Your child’s snotty nose is annoying – but perhaps it’s also auspicious.

Youngsters’ germs may help fend off severe COVID-19 in their parents, according to a major new Kaiser Permanente study of Northern California patients, released this week.

Using Kaiser’s huge trove of health information, scientists found that adults without children who contracted COVID-19 were 49% more likely to be hospitalized and 76% more likely to have an intensive care unit admission than infected adults of similar ages and health histories who had young children at home.

“These were really striking findings,” said Oakland-based lead author Dr. Matthew Solomon, an investigator with the Kaiser Permanente Division of Research and cardiologist with The Permanente Medical Group.

“One possible explanation is that constant exposure to colds helps people develop some immunity to these viruses,” Solomon said. The study, based on the medical records of 3.1 million Californians, is published in the latest issue of the journal Proceedings of the National Academy of Sciences.

The study was done in the first year of the pandemic, before vaccines were available, so none of the patients were inoculated.

Because the study is based on population data, it merely shows a correlation – not causation. Further research is needed to prove if, and how, part of the SARS-CoV-2 immune response is imprinted by past bouts of the sniffles.

Parents should still get vaccinated, doctors say. Even if exposure to germy kids might confer some partial immunity, parents can get sick and die. Nearly 200,000 children in the U.S. have lost parents to the pandemic.

The Kaiser study focuses on severe illness; it doesn’t prove that the common cold protects against COVID infection. In fact, parents of children who are age 5 or younger were actually more likely to become infected, when compared to people without children.

If you’re thinking, “but couldn’t they just wear a mask?” then you haven’t been raising a toddler during the pandemic.

But once infected, parents of young children were less likely to get severely ill, the Kaiser study found. The trend was not seen in parents of older children and teenagers.

That suggests that there may be a certain degree of cross-protection from exposure to related members of the vast family of coronaviruses.

“I’m borderline germaphobe … even before the pandemic, I’ve always had Purell in my car,” said Stephanie Pacillas of Dublin, an elementary school substitute teacher and mother of two young children.

“But we go to school. We’re exposed to people … So everybody has colds all the time,” she said.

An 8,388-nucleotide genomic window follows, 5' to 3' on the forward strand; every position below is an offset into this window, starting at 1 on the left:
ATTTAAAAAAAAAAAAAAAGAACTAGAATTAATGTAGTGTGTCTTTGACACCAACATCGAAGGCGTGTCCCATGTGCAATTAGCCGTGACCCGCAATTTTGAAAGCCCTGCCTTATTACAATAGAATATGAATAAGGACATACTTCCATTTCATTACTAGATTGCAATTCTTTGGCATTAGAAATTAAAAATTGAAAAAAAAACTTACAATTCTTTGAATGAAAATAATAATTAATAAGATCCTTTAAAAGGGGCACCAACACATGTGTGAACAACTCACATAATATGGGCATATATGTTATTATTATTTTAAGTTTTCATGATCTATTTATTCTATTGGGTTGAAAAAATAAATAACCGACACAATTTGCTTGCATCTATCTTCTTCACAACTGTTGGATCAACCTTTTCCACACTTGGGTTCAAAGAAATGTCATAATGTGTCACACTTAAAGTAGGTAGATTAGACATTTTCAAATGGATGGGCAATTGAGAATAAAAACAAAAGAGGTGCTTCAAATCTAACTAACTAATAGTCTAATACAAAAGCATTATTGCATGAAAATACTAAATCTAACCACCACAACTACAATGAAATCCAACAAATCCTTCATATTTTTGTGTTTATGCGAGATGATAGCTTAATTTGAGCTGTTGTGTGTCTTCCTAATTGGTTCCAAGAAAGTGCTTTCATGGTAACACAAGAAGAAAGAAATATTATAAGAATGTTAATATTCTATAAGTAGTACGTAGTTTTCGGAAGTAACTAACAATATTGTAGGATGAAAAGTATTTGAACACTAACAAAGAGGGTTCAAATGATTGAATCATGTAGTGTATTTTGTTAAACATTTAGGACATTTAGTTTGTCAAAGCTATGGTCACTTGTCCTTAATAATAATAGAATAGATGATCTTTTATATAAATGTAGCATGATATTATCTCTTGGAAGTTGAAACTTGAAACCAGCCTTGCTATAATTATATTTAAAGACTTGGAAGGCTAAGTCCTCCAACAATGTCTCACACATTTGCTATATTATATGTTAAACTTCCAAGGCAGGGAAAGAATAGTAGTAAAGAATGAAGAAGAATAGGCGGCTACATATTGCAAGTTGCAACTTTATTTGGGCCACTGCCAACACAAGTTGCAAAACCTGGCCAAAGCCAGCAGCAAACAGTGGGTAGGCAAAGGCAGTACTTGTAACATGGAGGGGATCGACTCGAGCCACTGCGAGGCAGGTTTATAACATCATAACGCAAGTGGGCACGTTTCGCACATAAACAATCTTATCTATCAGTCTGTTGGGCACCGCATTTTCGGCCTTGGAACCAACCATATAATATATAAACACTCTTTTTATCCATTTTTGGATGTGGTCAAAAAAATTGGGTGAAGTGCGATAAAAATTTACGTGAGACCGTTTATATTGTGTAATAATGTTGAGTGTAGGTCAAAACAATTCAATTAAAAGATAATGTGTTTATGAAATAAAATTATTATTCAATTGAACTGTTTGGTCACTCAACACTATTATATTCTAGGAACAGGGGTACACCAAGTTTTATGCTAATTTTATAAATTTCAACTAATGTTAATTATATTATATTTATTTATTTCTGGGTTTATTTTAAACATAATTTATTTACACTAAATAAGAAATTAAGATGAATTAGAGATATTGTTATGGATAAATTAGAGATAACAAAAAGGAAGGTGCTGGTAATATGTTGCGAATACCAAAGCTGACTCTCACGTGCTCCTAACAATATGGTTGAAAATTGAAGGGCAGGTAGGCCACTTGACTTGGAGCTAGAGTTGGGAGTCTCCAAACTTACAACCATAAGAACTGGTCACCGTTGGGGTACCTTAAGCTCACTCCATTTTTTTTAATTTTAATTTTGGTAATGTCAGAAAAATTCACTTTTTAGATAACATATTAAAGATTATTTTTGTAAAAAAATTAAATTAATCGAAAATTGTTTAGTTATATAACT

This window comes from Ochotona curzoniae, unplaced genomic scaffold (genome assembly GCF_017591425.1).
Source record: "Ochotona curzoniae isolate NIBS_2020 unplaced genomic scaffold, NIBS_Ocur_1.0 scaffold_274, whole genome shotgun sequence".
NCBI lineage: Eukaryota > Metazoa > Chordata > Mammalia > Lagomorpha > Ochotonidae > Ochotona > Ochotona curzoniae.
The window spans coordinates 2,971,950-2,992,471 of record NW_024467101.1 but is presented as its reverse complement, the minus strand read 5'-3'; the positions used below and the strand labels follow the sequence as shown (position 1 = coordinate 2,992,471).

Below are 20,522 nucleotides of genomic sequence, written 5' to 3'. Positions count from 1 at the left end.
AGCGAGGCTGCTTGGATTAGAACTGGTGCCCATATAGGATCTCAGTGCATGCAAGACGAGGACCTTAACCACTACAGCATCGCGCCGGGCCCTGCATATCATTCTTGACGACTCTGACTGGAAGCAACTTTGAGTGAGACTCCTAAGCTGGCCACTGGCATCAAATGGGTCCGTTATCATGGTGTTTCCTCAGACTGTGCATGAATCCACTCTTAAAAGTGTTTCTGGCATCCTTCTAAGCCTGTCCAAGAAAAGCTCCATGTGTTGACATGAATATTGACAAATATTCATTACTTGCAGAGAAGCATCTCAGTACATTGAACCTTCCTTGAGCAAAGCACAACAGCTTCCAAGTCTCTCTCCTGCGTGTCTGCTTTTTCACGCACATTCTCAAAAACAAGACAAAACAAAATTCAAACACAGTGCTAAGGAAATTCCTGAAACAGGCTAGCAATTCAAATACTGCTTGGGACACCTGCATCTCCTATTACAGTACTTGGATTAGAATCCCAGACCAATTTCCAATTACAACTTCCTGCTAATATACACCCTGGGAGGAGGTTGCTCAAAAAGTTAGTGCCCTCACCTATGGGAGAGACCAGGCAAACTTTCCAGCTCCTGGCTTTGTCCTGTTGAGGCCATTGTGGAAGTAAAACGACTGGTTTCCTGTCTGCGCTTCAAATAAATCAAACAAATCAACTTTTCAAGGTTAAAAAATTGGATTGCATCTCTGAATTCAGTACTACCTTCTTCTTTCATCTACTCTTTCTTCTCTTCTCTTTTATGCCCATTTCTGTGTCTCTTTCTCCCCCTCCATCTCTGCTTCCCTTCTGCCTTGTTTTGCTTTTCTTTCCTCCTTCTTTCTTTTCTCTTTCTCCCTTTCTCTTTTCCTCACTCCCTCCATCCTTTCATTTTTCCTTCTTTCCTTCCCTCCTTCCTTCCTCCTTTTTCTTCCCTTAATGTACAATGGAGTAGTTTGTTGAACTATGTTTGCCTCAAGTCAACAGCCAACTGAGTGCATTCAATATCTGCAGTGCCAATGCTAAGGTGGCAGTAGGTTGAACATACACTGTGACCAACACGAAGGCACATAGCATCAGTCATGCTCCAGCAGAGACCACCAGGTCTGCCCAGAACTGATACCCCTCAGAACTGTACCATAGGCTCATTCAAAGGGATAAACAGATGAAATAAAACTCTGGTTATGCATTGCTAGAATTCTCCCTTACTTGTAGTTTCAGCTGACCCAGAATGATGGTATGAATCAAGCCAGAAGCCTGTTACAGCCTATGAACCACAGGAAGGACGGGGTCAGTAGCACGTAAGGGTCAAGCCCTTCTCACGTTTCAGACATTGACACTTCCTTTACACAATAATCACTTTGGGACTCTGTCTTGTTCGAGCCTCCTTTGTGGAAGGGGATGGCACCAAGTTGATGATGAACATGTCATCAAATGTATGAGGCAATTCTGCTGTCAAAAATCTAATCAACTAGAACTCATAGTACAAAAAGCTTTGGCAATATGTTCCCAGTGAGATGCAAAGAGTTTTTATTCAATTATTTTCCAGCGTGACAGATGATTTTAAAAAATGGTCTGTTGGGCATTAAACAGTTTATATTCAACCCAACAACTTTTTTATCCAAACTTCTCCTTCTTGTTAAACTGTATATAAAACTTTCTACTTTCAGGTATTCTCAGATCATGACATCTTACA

Right after the mask mandate was dropped last March, Pacillas and her 6-year-old son got COVID, despite being vaccinated. “It was pretty mild, compared to everything else,” she recalled. “He sprung right back. I was a bit more up-and-down … but I’ve had cases of the flu that were way worse.”

“I know they have to be exposed to certain things,” she said. “We’re OK with that. You’ve got to have something for your immune system to respond to.”

Almost since the beginning of the pandemic, scientists have wondered how exposure to the seasonal coronaviruses might influence infections with SARS-CoV-2. Four seasonal coronaviruses — two of which are betacoronaviruses, like SARS-CoV-2 — cause about 30% of common colds.

But the overall findings have been inconsistent, because the studies’ scope, participants, and methods have varied, according to a report in the Journal of the American Medical Association.

Seven reports have concluded a high level of common coronavirus immunity was beneficial, while four reported that it was detrimental, and three reported that it did not have an impact, according to Maureen McGargill of St Jude Children’s Research Hospital in Memphis.

In one study, preexisting seasonal antibodies increased after SARS-CoV-2 infection — an immunological phenomenon known as “back-boosting.” There also might be protection from a different arm of the immune system, involving T cells, which offer a broader and more durable response than antibodies.

The Kaiser team launched the study after debating the question: Why is there so much variability in COVID-19’s impact on people?

“It’s a question that’s been dogging researchers, physicians, providers, health care policy people for the entire pandemic,” said Solomon.

They turned to medical records of Kaiser patients who live all over Central and Northern California, from San Jose and Santa Rosa to Sacramento and Fresno.

It’s long been known that young children are germ hatcheries, getting about six to eight colds per year — and then bringing all these bugs home. So it made sense to look at parents’ experiences with COVID, Solomon said.

“This is really one small piece of a very large puzzle that scientists have been working to unravel,” said Solomon.

“This work helps us better understand COVID-19 and who may be at risk for severe outcomes,” he said, “but it’s certainly not a definitive answer.”